Some time ago, I had the idea to measure the quantity of citations of Sagemath and other computer algebra systems in my area of research work, that is the Mathematics Subject Classification (MSC) 2020: 52-Convex and discrete geometry.

## Recent history

At the Sage Days 79, that I organized in November 2016, several Sage developers manifested their interests in pushing forward the capacities of Sagemath in polyhedral geometry, working to improve the interface with other open source projects, while enlarging the community and increase the communication between users and programmers.

This led to the Sage Days 84 in March 2017, an intensive 2-weeks long retreat where a dozen of Sage developers met and set the table for several years of work involved in making the polyhedral library of Sage both user-friendly and research-efficient. This workshop also involved the generous collaboration with developers of PARI/GP and polymake that helped to bring closer the communities.

Two coding sprints then occured during the Year of Coding Sprints at the IMA in 2017/18, where the collaboration with developers of Normaliz and pynormaliz was very fruitful.

Since then, the development of Optimization and Polyhedral Geometry in Sagemath is monitored on the Wiki Page, and the Release Tours describe the new developments in polyhedral geometry as well.

## Research Works in Convex and Discrete Geometry refering to CAS softwares

As all developers of open source computer algebra system or specialized packages, it is difficult to measure the impact of the work involved in integrating, deploying, developing and maintaining a software. In the mathematical field, I am under the impression (and likely not alone having this impression) that Academic institutions (whether they are Governmental Funding institutions or Educational) and their members are slow in increasing the recognition of work in the implementation of theoretical methods to provide evidence whether certain assertions be valid or not. Perhaps this lies in the fact that softwares are often shortlived? It is hard to measure the impact in this case when a piece of software was written to obtain the results in a few papers...

Launched in 2005, Sage is now close to attain its age of majority (well, at
least here in Québec). One may now answer confidently to those that doubted
its viability involved in its mission statement: *Creating a viable free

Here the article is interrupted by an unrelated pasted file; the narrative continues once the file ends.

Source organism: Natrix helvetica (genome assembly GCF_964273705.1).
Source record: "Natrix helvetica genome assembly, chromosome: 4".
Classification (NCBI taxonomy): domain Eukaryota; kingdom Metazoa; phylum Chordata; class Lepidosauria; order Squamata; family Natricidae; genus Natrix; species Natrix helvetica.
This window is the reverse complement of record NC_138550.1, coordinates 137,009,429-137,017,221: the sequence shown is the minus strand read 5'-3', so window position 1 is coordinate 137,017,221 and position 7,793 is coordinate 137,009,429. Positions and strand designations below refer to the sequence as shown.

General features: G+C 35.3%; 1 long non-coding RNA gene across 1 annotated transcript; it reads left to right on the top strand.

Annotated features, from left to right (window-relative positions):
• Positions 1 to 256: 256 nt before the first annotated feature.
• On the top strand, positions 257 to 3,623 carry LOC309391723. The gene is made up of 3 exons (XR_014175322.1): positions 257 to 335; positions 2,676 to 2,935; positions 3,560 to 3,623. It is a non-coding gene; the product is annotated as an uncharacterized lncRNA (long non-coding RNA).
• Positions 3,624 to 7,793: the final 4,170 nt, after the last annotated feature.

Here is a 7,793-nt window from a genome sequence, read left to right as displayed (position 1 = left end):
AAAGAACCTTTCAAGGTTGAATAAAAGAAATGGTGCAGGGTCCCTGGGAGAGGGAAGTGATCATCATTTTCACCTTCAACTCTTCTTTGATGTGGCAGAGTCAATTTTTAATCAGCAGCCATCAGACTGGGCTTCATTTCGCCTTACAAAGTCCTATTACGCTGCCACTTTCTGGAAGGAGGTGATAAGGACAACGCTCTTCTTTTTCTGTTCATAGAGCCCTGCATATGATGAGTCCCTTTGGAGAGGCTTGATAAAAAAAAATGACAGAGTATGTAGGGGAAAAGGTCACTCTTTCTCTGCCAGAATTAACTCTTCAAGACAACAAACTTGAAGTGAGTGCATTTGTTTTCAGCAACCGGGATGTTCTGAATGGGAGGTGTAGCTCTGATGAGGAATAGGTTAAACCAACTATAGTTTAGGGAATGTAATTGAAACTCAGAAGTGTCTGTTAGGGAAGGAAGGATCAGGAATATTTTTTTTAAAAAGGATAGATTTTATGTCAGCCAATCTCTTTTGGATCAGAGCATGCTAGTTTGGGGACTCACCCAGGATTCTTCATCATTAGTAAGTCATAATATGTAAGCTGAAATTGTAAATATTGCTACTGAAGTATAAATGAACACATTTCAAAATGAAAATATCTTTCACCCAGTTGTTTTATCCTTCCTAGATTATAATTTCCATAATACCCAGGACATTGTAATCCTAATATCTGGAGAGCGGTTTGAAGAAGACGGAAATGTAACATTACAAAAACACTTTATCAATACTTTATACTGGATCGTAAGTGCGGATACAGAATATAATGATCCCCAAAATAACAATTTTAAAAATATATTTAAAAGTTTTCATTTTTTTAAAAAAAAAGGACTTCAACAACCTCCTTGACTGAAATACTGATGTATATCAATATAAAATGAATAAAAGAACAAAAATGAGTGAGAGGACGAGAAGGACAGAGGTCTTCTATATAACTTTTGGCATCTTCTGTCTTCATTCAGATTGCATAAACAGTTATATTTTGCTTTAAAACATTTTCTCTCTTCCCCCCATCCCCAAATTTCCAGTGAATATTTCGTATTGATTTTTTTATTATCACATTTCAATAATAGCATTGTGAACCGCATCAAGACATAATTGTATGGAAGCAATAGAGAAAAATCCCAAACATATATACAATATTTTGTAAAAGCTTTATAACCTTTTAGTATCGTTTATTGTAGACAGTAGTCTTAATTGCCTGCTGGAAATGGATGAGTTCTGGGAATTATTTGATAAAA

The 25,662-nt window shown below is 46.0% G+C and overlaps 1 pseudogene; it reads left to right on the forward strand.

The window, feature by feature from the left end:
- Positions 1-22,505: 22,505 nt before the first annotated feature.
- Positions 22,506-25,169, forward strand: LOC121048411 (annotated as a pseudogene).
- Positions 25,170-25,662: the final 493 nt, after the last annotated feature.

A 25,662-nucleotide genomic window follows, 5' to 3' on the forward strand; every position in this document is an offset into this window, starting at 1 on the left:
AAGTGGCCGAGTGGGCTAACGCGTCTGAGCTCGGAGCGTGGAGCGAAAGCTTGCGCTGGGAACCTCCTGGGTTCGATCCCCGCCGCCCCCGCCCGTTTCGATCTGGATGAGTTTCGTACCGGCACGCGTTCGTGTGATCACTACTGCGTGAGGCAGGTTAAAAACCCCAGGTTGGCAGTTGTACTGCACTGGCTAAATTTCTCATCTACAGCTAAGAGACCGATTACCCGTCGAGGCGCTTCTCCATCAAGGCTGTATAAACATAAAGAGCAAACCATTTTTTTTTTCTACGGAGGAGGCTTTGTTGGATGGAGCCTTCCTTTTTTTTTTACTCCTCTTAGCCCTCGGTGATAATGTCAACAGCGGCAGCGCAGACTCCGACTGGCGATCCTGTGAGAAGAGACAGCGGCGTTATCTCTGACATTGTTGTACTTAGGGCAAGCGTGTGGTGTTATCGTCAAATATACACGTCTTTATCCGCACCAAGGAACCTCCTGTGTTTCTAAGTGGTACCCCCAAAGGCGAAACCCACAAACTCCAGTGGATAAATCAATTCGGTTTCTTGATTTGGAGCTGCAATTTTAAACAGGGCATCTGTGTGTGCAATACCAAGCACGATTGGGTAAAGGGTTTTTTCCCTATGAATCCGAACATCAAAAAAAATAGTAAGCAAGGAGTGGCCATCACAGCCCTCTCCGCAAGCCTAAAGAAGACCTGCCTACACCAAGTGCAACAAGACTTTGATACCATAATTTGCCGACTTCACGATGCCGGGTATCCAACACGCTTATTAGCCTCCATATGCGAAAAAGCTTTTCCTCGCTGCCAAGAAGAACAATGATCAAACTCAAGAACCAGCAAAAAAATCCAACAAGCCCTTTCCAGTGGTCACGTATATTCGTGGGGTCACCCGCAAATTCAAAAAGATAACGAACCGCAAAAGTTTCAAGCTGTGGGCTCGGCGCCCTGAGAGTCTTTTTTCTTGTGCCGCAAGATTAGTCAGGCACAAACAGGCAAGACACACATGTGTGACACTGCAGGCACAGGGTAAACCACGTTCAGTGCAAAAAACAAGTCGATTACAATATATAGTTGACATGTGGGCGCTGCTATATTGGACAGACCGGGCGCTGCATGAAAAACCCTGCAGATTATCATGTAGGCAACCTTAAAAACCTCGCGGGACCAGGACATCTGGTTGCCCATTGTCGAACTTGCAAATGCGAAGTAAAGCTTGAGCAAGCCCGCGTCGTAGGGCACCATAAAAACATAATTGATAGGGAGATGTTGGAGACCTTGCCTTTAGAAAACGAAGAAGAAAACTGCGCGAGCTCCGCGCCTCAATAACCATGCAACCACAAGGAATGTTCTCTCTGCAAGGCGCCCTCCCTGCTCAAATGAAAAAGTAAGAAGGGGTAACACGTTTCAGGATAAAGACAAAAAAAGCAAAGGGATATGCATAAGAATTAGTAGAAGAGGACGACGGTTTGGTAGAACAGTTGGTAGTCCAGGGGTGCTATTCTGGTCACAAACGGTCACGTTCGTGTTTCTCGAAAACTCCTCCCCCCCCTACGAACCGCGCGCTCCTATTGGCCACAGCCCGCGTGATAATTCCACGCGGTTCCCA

open source alternative to Magma, Maple, Mathematica and Matlab.* It surely
is living its life and is now running on Windows, OSX and Linux.

But is it an alternative to Magma, Maple, Mathematica and Matlab?

I am particularly interested to the answer in the case of research in Convex and Discrete Geometry. So, I have harvested the data. from MathSciNet. I looked at the citations to known CAS softwares with 52 as 1) its primary classification 2) a secondary classification and 3) either of the two.

The softwares/packages that I used to compile the data are: sage, normaliz, ppl, cdd, topcom, latte, polymake, porta, qhull, cgal, mathematica, maple, magma, and matlab.

The first graphic shows the citations to CAS with a Primary classification in 52:

The second graphic shows the citations to CAS with a Secondary classification in 52:

The third graphic shows the total citations to CAS with a classification in 52:

In the 20 first years of the century, we may observe that the citations to CAS in 52 increased five-fold, from around a dozen to more than 60.

Below is the same data, now in relative terms:

The second graphic shows the citations to CAS with a Secondary classification in 52:

The third graphic shows the total citations to CAS with a classification in 52:

One may then observe that the bottom 7 softwares (which are either standard or optional packages in Sage) available account for 64% of the total number of citations, and citations to Sage form half of them, making Sage cited one out of three times when a CAS is cited in the 52-class.

## Conclusion

At the beginning of the century, one could say that Magma, Maple, Mathematica, and matlab took about 50% of the share of citations. Currently, the four together are cited in around 32% of the cases and Sagemath winds up being cited also around 32%, and other Open Source discrete geometry projects collect the rest of the acknowledgements.

My intention in producing these graphics are to measure the growing impact of Open Source CAS in research in convex and discrete geometry. Further, to foster collaboration and also knowledge about softwares (perhaps I missed a software, let me know!). Sieving through articles, I discovered certain tools that could be used in certain cases and it is definitely useful to have them reported somewhere...

This post is also to acknowledge the huge amount of work that was put in the Open Source Projects listed above by their developers community. All the scientific work reported above could not have been possible without your contributions and we definitely should not forget to support each other through our projects.

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